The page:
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Since a reboot yesterday, one of our virtual servers (Debian Lenny, virtualized with Xen) is constantly running out of entropy, leading to timeouts etc. when trying to connect over SSH / TLS-enabled protocols. Is there any way to check which process(es) is(/are) eating up all the entropy?


What I tried:

  • Adding additional entropy sources: time_entropyd, rng-tools feeding urandom back into random, pseudorandom file accesses – netted about 1 MiB additional entropy per second, problems still persisted
  • Checking for unusual activity via lsof, netstat and tcpdump – nothing. No noticeable load or anything
  • Stopping daemons, restarting permanent sessions, rebooting the entire VM – no change in behaviour

What in the end worked:

  • Waiting. Since about yesterday noon, there are no connection problems anymore. Entropy is still somewhat low (128 Bytes peak), but TLS/SSH sessions have no noticeable delay anymore. I'm slowly switching our clients back to TLS (all five of them!), but I don't expect any change in behavior now. All clients are now using TLS again, no problems. Really, really strange.
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Have you possibly suffering from an attack? Someone repeatedly trying to connect to an SSL-enabled service and establishing a secure connection therby drawing entropy? But correlation to the reboot? Coincidence? – Michuelnik Jul 12 '12 at 5:41
The server is completely internal and not accessible from the outside. It is, however, a backup domain controller. The only thing I could think of was a background replication job (over encrypted connection) that ate up resources – as said, there was no suspicious activity. I'll file it under "shit happens". – Creshal Jul 12 '12 at 9:03

With lsof out as a source of diagnostic utility, would setting up something using audit work? There's no way to deplete the entropy pool without opening /dev/random, so if you audit on processing opening /dev/random, the culprit (or at least the set of candidates for further examination) should drop out fairly rapidly.

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Might try that, thanks. Though you're sure that, say, the kernel's crypto sustem uses /dev/random directly? – Creshal Jul 9 '12 at 14:54
I'm not aware of anything in the kernel that heavily consumes entropy on an ongoing basis. The things that use randomness that I'm aware of (TCP sequence numbers, for example) are all PRNG-driven, and the crypto APIs are more about getting access to underlying hardware than eating entropy. At the very least, if nothing's opening /dev/random, you'll have ruled out one big possibility, and can go digging into the kernel. – womble Jul 9 '12 at 15:00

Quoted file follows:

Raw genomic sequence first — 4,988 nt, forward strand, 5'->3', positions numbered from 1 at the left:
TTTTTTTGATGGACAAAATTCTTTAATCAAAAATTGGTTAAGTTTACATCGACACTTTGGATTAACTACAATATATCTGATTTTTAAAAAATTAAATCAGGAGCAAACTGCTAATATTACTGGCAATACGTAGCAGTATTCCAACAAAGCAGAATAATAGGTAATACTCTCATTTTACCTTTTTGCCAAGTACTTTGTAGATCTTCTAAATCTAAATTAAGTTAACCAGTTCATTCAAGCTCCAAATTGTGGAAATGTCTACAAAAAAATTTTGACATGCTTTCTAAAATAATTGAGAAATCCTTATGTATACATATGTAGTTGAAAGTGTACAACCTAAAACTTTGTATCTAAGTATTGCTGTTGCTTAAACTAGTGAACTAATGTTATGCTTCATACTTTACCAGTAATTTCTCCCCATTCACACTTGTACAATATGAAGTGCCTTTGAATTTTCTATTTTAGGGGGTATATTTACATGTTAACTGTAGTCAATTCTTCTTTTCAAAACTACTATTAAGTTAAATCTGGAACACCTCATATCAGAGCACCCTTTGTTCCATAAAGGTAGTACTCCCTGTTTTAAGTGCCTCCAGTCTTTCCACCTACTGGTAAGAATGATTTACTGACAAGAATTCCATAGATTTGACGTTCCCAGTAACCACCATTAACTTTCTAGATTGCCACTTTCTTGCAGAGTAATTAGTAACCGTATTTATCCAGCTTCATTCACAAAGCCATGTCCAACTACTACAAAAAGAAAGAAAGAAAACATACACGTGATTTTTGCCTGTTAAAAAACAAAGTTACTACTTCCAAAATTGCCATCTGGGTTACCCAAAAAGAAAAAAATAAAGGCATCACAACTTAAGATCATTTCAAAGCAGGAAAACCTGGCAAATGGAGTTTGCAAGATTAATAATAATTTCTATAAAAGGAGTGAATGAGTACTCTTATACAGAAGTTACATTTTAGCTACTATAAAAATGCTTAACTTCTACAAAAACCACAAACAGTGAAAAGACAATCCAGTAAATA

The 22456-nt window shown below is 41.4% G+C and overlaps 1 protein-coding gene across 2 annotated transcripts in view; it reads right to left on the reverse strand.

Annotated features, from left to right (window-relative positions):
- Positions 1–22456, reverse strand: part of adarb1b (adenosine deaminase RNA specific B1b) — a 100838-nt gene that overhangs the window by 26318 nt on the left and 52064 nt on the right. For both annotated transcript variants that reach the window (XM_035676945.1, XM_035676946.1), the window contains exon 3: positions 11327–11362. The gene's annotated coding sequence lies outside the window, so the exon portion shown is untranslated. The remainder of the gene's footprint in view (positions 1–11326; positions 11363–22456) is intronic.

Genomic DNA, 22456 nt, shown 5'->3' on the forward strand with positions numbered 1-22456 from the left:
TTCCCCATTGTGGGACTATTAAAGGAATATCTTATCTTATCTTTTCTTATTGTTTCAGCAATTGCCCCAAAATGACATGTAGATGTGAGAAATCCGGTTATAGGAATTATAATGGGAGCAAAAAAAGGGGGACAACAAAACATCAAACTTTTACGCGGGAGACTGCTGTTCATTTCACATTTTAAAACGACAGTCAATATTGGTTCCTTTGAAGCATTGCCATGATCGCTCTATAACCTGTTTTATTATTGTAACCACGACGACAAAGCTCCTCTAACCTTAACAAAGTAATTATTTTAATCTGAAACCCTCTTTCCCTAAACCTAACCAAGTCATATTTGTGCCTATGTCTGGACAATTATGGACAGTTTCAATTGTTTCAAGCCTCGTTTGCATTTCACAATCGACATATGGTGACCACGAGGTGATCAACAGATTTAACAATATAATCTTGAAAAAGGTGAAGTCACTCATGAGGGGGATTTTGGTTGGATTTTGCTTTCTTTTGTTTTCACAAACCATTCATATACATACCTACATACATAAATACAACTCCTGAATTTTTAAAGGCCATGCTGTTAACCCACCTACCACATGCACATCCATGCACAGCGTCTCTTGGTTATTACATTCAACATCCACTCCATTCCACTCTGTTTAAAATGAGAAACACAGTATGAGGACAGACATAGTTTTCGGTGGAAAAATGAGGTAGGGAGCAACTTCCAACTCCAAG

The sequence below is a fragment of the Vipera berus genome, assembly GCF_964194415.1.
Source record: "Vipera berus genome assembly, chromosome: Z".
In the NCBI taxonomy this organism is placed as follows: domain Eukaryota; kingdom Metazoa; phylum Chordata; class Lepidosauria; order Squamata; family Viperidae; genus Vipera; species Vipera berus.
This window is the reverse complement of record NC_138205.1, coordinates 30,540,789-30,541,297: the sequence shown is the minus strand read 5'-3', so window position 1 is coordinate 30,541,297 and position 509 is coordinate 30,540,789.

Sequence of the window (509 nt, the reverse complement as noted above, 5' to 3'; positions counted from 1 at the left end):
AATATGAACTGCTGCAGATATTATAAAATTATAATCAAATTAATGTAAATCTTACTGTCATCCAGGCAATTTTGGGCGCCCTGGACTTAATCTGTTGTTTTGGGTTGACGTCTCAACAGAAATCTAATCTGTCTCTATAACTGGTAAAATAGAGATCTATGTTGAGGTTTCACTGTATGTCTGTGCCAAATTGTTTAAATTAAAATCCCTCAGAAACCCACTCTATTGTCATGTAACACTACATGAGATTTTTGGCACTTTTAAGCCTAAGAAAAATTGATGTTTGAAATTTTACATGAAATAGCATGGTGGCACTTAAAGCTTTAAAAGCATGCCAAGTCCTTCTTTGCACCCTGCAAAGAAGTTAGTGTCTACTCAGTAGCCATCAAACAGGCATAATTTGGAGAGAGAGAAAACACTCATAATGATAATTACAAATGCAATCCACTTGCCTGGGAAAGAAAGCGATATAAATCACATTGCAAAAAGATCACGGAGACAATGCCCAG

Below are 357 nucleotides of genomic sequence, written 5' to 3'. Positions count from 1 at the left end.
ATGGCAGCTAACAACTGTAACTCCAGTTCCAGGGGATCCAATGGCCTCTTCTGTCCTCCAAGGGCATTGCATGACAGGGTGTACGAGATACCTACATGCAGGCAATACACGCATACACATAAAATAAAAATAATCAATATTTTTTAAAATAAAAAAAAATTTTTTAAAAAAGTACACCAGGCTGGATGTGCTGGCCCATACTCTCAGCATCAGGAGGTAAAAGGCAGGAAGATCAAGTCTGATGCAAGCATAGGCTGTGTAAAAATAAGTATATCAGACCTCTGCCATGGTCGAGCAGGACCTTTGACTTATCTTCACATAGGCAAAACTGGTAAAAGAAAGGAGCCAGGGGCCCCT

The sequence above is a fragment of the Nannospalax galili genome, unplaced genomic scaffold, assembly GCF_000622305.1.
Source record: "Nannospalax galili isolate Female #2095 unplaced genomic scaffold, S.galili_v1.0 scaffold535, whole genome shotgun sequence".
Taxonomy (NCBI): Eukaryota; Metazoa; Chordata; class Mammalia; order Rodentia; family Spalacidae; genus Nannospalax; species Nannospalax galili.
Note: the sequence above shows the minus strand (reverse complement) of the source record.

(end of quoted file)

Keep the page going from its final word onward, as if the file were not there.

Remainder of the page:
Normally for a public-facing server needing 'enough' entropy I would suggest something like an entropy-key, a hardware device (USB) adding random bits to the linux entropy pool. But you don't talk to the outside world.

Virtual machines can have a problem with lack of external randomness.

Your remark 'backup domain controller' does add a possible use of entropy: windows domains do use random numbers in certificates.

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Agreed, we use SafeNet HSMs to do this with great success. – Chopper3 Sep 25 '12 at 12:22
Since the server is really, really old (Pentium 4-era Xeon), and newer Xeons have a hardware RNG builtin, I don't really want to spend money on that – else I'd have bought one. – Creshal Sep 25 '12 at 16:12

Perhaps lsof (list open files) might help. This shows, which process currently holds what files open. In your case this only helps when you catch your process(es) draining entropy, if that process does not hold the handle open for longer.

$ lsof /dev/urandom
xfce4-ses  1787   to   15r   CHR    1,9      0t0 8199 /dev/urandom  1907   to    9r   CHR    1,9      0t0 8199 /dev/urandom
scp-dbus-  5028   to   10r   CHR    1,9      0t0 8199 /dev/urandom
firefox    6603   to   23r   CHR    1,9      0t0 8199 /dev/urandom
thunderbi 12218   to   23r   CHR    1,9      0t0 8199 /dev/urandom

Just a sample from my workstation. But diving deeper into lsof might help.

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Empty output for urandom, and the only programs having random open are – surprise – the entropy daemons. – Creshal Jul 9 '12 at 14:07
Well, neither lsof nor netstat turned up anything suspicious. If any, there's suspiciously low activity on the system. – Creshal Jul 9 '12 at 14:27

If there is no better solution you might bring the big guns in and globally wrap the open() syscall to log the processes that try to open /etc/[u]random.

Just(tm) write a lib defining open() thats logs and afterwards calls the original libc open().

Hint for that: man and /etc/

We've had something similar here:

CAVEAT: Never did this myself. Might break your system since every open() will run through your lib. Possibly okay in debug-environments or if you're R.M. Stallman.

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Well, it is a production machine, so if I'm going to test this, I'll have to wait until the weekend. But thanks for the pointer. – Creshal Jul 10 '12 at 15:28

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